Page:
Topic: Media Research Center
The headline of Media Research Center writer Katie Yoder's Dec. 15 NewsBusters post screams "Nets CENSOR Planned Parenthood Disposing Aborted Babies in Landfills." She elucidates within:
A story of aborted baby bodies in landfills should be reporter-bait. But it’s not, at least to ABC, NBC and CBS.
After a statewide investigation, Ohio Attorney General Mike DeWine announced Friday that his office found no evidence that Ohio Planned Parenthood affiliates participated in the selling of aborted baby parts. Instead, his office argued it discovered something else: aborted babies thrown into landfills by Planned Parenthood.
To date, the three broadcast networks, ABC, NBC and CBS, have ignored the story during their morning and evening news shows.
Needless to say, there's a whole other side to this story that Yoder deliberately ignores -- the part in which nothing nefarious is happening.
As Vox explains, Yoder's claim about "aborted babies in landfills" is more accurately -- and less inflammatorily -- explained as Planned Parenthood disposing of medical tissue as it always has. Planned Parenthood of Greater Ohio president Stephanie Kight said Ohio Planned Parenthood facilities have been regularly inspected for decades — ever since the Ohio code about "humane disposal" was first enacted in 1974 — and they've never been cited for their fetal tissue disposal procedures until now. The contractors Planned Parenthood uses to dispose of unneeded medical tissue follow procedures are specifically outlined in state law.
While Ohio law states that fetuses "shall be disposed of in a humane manner," Vox states, it does not define what "humane" means in this context, so there's nothing to back up DeWine's claim legally. According to Vox, DeWine says pending legislation will clarify that definition and require fetal remains to be cremated or buried, but he won't explain why Planned Parenthood's procedures are improper based on current law.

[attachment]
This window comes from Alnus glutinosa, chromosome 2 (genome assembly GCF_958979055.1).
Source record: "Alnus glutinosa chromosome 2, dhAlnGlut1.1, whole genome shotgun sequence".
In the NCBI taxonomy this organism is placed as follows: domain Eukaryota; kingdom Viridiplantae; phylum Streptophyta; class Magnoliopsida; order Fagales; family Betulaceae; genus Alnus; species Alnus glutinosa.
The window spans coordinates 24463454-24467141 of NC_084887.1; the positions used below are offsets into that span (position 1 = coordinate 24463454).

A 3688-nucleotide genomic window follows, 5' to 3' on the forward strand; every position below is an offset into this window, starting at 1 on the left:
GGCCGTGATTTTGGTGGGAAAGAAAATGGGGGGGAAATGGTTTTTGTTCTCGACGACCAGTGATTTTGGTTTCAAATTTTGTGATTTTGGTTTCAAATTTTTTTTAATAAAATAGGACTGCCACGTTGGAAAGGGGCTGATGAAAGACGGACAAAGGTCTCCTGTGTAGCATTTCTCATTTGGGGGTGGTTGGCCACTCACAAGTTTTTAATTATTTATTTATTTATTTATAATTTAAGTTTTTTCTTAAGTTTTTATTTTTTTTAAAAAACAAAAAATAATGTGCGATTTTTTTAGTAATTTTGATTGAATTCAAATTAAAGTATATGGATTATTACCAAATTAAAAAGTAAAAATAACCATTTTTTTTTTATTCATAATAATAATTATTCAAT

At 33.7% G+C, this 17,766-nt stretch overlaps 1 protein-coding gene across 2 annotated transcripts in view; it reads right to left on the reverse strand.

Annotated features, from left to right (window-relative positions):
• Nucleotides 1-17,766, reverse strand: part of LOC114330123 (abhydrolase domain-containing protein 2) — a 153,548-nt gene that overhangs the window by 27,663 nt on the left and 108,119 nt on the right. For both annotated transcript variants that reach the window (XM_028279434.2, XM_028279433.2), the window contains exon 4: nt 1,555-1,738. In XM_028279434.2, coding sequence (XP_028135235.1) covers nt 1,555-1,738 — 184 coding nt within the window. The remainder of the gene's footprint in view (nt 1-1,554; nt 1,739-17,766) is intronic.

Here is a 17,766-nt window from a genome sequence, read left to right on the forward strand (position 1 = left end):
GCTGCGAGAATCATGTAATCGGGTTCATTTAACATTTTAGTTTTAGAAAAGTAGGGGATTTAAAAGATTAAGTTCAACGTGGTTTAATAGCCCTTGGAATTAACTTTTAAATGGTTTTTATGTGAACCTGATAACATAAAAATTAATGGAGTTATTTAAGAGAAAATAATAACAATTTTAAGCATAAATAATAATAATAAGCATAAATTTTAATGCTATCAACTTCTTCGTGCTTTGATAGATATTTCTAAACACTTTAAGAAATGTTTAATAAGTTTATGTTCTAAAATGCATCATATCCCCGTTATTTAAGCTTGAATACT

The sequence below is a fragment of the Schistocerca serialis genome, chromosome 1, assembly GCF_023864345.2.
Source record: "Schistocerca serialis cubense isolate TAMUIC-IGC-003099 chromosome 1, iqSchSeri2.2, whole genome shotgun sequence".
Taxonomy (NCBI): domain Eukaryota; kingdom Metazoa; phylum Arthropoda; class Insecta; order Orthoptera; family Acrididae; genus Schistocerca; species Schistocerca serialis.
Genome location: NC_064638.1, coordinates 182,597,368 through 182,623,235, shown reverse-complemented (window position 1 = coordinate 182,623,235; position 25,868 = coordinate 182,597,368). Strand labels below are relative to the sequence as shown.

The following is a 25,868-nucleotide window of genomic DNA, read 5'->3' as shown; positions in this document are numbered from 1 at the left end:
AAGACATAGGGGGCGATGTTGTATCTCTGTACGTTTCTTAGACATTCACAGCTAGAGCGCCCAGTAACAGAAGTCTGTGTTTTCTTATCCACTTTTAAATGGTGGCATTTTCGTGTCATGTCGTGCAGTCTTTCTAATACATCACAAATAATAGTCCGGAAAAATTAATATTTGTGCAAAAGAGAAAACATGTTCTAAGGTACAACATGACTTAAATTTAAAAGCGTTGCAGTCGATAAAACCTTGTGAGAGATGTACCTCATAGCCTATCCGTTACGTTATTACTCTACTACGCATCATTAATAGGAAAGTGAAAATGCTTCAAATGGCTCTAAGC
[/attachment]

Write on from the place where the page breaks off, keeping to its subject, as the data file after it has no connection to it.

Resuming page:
(Curiously, at no point does Yoder mention that DeWine is a "pro-life Republican," and thus is arguably using his state post to advance an agenda instead of properly and fairly enforcing the law.)
In short, Planned Parenthood is not breaking the law, and DeWine has effectively conceded that fact by saying he won't prosecute Planned Parenthood over the "humane" clause.
So, to clear things up for Yoder: The story hasn't been reported by the networks because there is no news to report -- Planned Parenthood following the law is not a newsworthy event. Unless Yoder considers DeWine's seeming abuse of his office to advance a political agenda to be news, which she probably doesn't since it's her agenda he's advancing.
Yoder concludes by whining that "Shining a bad light on Planned Parenthood doesn’t fit with the media’s agenda." Actually, "the media" treated this story responsibly; meanwhile, telling the entire, unbiased truth about Planned Parenthood certainly doesn't fit with Yoder's agenda.